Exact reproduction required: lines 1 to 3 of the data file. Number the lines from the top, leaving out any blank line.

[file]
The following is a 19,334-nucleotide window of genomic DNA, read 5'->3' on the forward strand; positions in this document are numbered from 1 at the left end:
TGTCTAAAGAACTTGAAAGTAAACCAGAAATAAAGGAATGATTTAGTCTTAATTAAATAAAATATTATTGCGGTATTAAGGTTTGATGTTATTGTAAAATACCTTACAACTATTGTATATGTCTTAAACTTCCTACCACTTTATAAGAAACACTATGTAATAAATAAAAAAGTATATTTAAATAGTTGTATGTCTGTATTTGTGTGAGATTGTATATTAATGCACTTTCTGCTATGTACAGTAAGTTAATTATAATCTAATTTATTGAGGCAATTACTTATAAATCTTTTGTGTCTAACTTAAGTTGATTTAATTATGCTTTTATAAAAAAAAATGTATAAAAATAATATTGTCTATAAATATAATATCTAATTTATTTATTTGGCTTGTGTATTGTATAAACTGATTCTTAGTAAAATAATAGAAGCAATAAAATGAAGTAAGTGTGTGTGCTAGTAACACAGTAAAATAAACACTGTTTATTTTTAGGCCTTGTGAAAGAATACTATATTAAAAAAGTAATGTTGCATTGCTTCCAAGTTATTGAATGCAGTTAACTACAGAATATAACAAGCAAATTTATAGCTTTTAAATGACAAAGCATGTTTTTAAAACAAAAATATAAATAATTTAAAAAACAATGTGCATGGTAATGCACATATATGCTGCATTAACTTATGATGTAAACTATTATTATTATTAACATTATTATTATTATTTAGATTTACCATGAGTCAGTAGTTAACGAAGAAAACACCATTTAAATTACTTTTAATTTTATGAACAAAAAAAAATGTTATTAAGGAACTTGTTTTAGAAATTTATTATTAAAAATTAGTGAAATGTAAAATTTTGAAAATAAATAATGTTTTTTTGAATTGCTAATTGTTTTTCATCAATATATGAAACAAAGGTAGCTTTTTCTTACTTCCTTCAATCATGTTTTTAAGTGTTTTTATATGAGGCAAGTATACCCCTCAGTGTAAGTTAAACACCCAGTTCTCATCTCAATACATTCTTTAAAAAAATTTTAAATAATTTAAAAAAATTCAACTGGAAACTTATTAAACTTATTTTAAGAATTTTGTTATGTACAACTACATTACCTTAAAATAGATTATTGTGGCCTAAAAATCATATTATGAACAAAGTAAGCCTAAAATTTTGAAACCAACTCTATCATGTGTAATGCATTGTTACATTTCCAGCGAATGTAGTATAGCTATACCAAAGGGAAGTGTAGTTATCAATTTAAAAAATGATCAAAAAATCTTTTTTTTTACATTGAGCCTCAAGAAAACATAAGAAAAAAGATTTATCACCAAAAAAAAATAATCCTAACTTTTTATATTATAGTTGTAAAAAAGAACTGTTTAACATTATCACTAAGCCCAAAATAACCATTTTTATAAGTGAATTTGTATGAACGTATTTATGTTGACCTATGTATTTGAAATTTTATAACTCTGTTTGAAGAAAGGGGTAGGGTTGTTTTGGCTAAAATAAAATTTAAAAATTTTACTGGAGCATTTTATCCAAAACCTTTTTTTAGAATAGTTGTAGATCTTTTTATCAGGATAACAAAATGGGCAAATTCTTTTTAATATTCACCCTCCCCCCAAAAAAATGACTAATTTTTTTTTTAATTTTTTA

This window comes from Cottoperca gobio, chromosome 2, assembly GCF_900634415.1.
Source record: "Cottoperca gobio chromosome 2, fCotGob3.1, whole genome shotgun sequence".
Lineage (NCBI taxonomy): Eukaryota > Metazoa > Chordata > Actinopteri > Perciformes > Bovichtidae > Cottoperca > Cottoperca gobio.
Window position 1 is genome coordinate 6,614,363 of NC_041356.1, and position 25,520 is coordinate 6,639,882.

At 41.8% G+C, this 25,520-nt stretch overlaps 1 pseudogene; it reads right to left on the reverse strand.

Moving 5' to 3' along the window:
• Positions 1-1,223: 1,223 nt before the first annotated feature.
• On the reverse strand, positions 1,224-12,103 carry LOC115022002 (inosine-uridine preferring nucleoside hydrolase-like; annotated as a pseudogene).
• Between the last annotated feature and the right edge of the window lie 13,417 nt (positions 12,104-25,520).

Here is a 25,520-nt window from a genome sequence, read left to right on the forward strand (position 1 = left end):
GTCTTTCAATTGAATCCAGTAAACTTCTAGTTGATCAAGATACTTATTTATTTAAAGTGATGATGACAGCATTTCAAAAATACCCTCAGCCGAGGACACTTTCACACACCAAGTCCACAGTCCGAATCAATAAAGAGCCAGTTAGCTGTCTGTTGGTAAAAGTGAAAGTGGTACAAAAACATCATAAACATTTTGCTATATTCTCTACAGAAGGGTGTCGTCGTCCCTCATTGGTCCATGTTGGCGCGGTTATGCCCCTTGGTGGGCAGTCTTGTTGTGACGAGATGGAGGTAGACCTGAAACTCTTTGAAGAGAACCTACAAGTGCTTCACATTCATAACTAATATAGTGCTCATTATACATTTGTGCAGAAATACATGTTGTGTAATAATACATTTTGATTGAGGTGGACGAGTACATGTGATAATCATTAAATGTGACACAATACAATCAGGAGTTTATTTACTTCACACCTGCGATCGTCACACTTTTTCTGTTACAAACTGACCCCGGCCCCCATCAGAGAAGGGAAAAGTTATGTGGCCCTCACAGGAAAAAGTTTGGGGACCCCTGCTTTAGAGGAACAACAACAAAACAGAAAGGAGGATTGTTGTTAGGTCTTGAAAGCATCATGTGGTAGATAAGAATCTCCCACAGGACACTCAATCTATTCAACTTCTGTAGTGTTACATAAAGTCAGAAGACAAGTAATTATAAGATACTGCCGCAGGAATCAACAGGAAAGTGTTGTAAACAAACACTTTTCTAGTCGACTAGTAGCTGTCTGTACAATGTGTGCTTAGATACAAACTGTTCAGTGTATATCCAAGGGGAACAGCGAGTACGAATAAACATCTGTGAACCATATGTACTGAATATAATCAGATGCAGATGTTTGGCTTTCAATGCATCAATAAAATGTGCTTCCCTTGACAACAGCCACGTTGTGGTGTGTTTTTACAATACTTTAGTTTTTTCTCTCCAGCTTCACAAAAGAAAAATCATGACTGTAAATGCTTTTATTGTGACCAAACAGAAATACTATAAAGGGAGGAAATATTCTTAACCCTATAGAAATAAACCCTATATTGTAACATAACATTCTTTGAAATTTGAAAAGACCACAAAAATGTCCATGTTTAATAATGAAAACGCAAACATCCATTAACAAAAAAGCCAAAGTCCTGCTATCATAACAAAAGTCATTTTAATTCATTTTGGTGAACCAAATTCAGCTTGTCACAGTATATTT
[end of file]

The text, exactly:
The following is a 19,334-nucleotide window of genomic DNA, read 5'->3' on the forward strand; positions in this document are numbered from 1 at the left end:
TGTCTAAAGAACTTGAAAGTAAACCAGAAATAAAGGAATGATTTAGTCTTAATTAAATAAAATATTATTGCGGTATTAAGGTTTGATGTTATTGTAAAATACCTTACAACTATTGTATATGTCTTAAACTTCCTACCACTTTATAAGAAACACTATGTAATAAATAAAAAAGTATATTTAAATAGTTGTATGTCTGTATTTGTGTGAGATTGTATATTAATGCACTTTCTGCTATGTACAGTAAGTTAATTATAATCTAATTTATTGAGGCAATTACTTATAAATCTTTTGTGTCTAACTTAAGTTGATTTAATTATGCTTTTATAAAAAAAAATGTATAAAAATAATATTGTCTATAAATATAATATCTAATTTATTTATTTGGCTTGTGTATTGTATAAACTGATTCTTAGTAAAATAATAGAAGCAATAAAATGAAGTAAGTGTGTGTGCTAGTAACACAGTAAAATAAACACTGTTTATTTTTAGGCCTTGTGAAAGAATACTATATTAAAAAAGTAATGTTGCATTGCTTCCAAGTTATTGAATGCAGTTAACTACAGAATATAACAAGCAAATTTATAGCTTTTAAATGACAAAGCATGTTTTTAAAACAAAAATATAAATAATTTAAAAAACAATGTGCATGGTAATGCACATATATGCTGCATTAACTTATGATGTAAACTATTATTATTATTAACATTATTATTATTATTTAGATTTACCATGAGTCAGTAGTTAACGAAGAAAACACCATTTAAATTACTTTTAATTTTATGAACAAAAAAAAATGTTATTAAGGAACTTGTTTTAGAAATTTATTATTAAAAATTAGTGAAATGTAAAATTTTGAAAATAAATAATGTTTTTTTGAATTGCTAATTGTTTTTCATCAATATATGAAACAAAGGTAGCTTTTTCTTACTTCCTTCAATCATGTTTTTAAGTGTTTTTATATGAGGCAAGTATACCCCTCAGTGTAAGTTAAACACCCAGTTCTCATCTCAATACATTCTTTAAAAAAATTTTAAATAATTTAAAAAAATTCAACTGGAAACTTATTAAACTTATTTTAAGAATTTTGTTATGTACAACTACATTACCTTAAAATAGATTATTGTGGCCTAAAAATCATATTATGAACAAAGTAAGCCTAAAATTTTGAAACCAACTCTATCATGTGTAATGCATTGTTACATTTCCAGCGAATGTAGTATAGCTATACCAAAGGGAAGTGTAGTTATCAATTTAAAAAATGATCAAAAAATCTTTTTTTTTACATTGAGCCTCAAGAAAACATAAGAAAAAAGATTTATCACCAAAAAAAAATAATCCTAACTTTTTATATTATAGTTGTAAAAAAGAACTGTTTAACATTATCACTAAGCCCAAAATAACCATTTTTATAAGTGAATTTGTATGAACGTATTTATGTTGACCTATGTATTTGAAATTTTATAACTCTGTTTGAAGAAAGGGGTAGGGTTGTTTTGGCTAAAATAAAATTTAAAAATTTTACTGGAGCATTTTATCCAAAACCTTTTTTTAGAATAGTTGTAGATCTTTTTATCAGGATAACAAAATGGGCAAATTCTTTTTAATATTCACCCTCCCCCCAAAAAAATGACTAATTTTTTTTTTAATTTTTTA

This window comes from Cottoperca gobio, chromosome 2, assembly GCF_900634415.1.